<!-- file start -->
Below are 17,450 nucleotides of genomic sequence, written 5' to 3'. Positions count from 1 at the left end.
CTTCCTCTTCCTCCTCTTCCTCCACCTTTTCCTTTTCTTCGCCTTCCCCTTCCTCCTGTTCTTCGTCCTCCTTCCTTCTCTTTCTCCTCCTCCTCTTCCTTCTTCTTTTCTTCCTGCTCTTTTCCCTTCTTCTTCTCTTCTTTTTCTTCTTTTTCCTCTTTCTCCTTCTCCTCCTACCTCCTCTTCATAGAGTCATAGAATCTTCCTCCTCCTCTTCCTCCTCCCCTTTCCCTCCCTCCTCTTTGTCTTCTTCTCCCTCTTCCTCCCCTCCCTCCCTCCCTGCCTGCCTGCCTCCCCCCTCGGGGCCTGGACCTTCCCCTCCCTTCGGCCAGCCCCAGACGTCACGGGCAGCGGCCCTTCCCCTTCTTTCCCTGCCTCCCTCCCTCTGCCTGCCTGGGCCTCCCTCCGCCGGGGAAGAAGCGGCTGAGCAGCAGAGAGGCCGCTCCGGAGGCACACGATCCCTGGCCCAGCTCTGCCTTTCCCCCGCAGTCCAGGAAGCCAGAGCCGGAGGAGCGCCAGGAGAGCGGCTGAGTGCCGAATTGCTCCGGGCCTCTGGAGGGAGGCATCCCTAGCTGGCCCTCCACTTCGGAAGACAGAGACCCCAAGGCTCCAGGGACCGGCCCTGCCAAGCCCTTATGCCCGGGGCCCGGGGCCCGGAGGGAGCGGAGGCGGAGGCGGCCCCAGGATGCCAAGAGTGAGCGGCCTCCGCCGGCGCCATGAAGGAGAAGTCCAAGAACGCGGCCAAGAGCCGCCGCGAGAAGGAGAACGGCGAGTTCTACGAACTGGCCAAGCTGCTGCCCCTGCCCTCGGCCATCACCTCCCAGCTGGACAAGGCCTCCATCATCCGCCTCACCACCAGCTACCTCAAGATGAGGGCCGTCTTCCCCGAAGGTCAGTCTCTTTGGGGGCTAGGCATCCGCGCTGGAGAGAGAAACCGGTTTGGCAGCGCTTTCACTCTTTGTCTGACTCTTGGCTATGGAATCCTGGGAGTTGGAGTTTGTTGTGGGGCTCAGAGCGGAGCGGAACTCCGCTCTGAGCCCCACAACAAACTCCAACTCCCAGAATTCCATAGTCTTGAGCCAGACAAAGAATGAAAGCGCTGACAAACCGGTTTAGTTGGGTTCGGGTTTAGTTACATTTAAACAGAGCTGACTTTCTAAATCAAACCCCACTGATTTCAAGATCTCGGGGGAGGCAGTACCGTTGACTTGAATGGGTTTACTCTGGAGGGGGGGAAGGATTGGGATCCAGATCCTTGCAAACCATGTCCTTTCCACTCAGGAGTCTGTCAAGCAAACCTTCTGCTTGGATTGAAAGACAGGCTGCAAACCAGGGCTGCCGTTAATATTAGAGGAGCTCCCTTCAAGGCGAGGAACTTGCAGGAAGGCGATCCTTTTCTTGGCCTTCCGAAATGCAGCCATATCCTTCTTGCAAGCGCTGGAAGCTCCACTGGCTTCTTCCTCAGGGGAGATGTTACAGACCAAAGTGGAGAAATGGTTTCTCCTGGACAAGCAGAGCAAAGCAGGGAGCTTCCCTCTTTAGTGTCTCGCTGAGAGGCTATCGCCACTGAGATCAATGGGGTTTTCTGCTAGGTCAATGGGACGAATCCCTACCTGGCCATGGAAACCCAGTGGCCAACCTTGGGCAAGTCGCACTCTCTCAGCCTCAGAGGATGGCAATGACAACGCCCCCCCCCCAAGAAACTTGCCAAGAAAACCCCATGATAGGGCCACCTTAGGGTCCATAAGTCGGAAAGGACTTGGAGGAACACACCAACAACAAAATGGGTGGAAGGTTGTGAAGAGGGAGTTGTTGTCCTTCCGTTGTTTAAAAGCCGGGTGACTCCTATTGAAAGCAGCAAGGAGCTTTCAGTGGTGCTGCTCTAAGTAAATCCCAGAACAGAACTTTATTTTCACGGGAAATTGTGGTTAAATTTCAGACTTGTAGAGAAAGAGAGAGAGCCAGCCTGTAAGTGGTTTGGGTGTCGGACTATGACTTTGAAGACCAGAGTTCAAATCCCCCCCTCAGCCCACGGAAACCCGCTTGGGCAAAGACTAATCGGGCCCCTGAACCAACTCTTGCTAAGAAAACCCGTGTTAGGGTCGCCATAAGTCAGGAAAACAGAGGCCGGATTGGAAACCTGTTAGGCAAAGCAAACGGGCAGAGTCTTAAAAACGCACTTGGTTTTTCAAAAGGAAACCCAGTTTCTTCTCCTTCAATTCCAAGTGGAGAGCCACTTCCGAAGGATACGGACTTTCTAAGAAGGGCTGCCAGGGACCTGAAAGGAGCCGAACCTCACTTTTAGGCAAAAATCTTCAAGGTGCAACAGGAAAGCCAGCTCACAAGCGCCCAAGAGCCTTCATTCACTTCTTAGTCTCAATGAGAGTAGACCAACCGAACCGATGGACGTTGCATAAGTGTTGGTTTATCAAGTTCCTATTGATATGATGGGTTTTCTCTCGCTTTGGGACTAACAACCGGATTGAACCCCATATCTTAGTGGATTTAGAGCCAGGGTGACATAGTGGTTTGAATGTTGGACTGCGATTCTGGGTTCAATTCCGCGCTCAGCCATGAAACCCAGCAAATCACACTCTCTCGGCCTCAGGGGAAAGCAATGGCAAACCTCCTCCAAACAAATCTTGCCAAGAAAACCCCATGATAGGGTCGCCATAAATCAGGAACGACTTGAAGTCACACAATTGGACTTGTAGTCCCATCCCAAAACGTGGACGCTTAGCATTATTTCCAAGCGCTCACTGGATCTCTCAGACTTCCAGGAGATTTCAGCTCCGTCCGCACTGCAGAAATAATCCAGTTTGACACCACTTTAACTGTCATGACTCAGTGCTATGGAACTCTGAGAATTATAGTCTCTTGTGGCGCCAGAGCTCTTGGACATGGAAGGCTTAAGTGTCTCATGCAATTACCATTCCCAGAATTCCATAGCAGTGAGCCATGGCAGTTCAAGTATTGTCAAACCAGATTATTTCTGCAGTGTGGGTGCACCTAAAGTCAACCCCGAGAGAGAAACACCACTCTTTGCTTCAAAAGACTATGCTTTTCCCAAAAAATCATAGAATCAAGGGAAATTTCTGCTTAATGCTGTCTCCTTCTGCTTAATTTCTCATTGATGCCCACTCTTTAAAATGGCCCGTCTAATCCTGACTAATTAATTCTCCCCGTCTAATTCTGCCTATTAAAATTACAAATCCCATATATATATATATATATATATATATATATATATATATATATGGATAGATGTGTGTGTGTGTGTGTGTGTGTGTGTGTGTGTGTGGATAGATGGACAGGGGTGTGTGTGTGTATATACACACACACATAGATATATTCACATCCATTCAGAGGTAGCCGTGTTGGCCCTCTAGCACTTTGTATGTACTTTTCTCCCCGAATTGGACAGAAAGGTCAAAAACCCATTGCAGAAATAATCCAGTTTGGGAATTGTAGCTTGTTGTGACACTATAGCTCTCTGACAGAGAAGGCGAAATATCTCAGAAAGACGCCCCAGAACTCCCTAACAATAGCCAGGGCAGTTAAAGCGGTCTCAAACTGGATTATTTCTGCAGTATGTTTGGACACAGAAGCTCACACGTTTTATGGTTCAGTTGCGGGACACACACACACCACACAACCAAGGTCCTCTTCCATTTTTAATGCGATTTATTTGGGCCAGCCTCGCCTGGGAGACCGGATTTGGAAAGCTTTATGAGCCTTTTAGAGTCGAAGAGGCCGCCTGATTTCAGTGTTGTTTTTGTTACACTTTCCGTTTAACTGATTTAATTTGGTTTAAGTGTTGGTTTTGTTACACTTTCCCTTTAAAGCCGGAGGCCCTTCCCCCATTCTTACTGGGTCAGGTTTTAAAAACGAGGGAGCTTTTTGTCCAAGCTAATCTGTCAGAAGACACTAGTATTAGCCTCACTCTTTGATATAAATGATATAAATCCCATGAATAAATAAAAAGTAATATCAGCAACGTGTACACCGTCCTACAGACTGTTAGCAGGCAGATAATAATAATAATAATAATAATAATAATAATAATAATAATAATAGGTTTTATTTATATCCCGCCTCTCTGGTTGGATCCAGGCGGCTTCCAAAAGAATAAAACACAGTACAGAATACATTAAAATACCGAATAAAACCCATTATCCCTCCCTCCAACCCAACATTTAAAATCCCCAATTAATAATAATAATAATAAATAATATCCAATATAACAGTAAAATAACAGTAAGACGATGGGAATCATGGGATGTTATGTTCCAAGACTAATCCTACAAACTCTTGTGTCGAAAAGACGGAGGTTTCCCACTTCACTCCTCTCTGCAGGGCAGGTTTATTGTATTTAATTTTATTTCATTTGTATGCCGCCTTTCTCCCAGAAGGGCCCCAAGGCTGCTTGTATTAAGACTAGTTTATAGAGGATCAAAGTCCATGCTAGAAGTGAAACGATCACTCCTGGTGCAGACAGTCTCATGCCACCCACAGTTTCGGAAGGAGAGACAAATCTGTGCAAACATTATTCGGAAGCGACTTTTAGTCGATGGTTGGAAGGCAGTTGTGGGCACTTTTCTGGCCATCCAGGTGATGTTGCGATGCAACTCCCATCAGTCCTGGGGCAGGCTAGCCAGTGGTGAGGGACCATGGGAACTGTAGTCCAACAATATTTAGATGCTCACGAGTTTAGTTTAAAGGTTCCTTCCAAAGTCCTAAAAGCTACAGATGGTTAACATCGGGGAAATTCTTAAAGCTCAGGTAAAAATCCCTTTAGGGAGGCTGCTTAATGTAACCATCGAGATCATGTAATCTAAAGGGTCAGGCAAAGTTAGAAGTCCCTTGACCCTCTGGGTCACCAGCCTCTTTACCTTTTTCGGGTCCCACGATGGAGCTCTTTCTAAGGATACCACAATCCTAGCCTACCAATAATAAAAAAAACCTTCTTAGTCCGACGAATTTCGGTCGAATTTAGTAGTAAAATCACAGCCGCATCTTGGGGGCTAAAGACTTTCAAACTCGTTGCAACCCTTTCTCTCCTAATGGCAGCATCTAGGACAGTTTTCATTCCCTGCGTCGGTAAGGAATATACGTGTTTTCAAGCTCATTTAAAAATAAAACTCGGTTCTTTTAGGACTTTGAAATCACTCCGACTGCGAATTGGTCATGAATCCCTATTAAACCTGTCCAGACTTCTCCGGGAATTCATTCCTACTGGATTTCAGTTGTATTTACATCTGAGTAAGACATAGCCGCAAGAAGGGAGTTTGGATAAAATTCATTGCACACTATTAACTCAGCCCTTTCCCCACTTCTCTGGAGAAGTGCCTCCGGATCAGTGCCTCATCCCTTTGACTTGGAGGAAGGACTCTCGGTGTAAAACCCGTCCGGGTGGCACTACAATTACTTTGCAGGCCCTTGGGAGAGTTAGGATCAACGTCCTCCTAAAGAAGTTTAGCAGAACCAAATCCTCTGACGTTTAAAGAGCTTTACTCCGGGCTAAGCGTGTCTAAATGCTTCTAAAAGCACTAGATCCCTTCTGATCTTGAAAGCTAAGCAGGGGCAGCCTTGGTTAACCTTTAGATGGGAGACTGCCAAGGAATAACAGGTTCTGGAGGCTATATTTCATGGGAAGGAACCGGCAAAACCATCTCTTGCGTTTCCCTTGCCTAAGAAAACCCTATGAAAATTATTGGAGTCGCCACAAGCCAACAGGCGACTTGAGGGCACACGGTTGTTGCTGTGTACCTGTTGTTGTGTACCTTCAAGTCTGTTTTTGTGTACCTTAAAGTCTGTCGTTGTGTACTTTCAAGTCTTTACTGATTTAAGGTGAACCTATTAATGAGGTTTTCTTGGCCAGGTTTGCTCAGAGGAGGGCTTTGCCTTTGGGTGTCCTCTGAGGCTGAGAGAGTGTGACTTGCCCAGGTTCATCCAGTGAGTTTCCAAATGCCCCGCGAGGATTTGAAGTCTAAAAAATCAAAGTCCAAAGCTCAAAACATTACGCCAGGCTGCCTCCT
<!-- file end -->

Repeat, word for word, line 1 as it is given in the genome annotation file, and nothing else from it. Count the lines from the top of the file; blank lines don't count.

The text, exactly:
Below are 17,450 nucleotides of genomic sequence, written 5' to 3'. Positions count from 1 at the left end.